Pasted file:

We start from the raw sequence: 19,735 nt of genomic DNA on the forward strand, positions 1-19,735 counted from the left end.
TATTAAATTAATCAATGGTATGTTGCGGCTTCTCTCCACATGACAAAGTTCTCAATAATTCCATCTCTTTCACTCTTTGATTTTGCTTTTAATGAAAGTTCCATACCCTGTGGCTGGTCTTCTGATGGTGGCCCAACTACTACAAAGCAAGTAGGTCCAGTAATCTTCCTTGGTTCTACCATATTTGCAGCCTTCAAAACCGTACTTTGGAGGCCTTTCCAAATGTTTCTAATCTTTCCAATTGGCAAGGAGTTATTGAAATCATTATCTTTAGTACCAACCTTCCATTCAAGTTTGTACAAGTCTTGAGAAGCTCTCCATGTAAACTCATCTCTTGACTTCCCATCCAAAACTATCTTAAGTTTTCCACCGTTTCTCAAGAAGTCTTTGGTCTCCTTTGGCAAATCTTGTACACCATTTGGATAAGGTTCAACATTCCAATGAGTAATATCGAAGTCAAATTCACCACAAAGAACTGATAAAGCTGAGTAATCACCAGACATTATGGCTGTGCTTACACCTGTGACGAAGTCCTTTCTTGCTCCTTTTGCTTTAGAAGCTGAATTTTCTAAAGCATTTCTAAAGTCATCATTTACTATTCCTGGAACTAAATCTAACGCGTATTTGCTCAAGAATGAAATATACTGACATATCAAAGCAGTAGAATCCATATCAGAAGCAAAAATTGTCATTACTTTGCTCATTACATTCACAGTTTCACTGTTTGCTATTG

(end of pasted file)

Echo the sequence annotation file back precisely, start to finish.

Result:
We start from the raw sequence: 19,735 nt of genomic DNA on the forward strand, positions 1-19,735 counted from the left end.
TATTAAATTAATCAATGGTATGTTGCGGCTTCTCTCCACATGACAAAGTTCTCAATAATTCCATCTCTTTCACTCTTTGATTTTGCTTTTAATGAAAGTTCCATACCCTGTGGCTGGTCTTCTGATGGTGGCCCAACTACTACAAAGCAAGTAGGTCCAGTAATCTTCCTTGGTTCTACCATATTTGCAGCCTTCAAAACCGTACTTTGGAGGCCTTTCCAAATGTTTCTAATCTTTCCAATTGGCAAGGAGTTATTGAAATCATTATCTTTAGTACCAACCTTCCATTCAAGTTTGTACAAGTCTTGAGAAGCTCTCCATGTAAACTCATCTCTTGACTTCCCATCCAAAACTATCTTAAGTTTTCCACCGTTTCTCAAGAAGTCTTTGGTCTCCTTTGGCAAATCTTGTACACCATTTGGATAAGGTTCAACATTCCAATGAGTAATATCGAAGTCAAATTCACCACAAAGAACTGATAAAGCTGAGTAATCACCAGACATTATGGCTGTGCTTACACCTGTGACGAAGTCCTTTCTTGCTCCTTTTGCTTTAGAAGCTGAATTTTCTAAAGCATTTCTAAAGTCATCATTTACTATTCCTGGAACTAAATCTAACGCGTATTTGCTCAAGAATGAAATATACTGACATATCAAAGCAGTAGAATCCATATCAGAAGCAAAAATTGTCATTACTTTGCTCATTACATTCACAGTTTCACTGTTTGCTATTG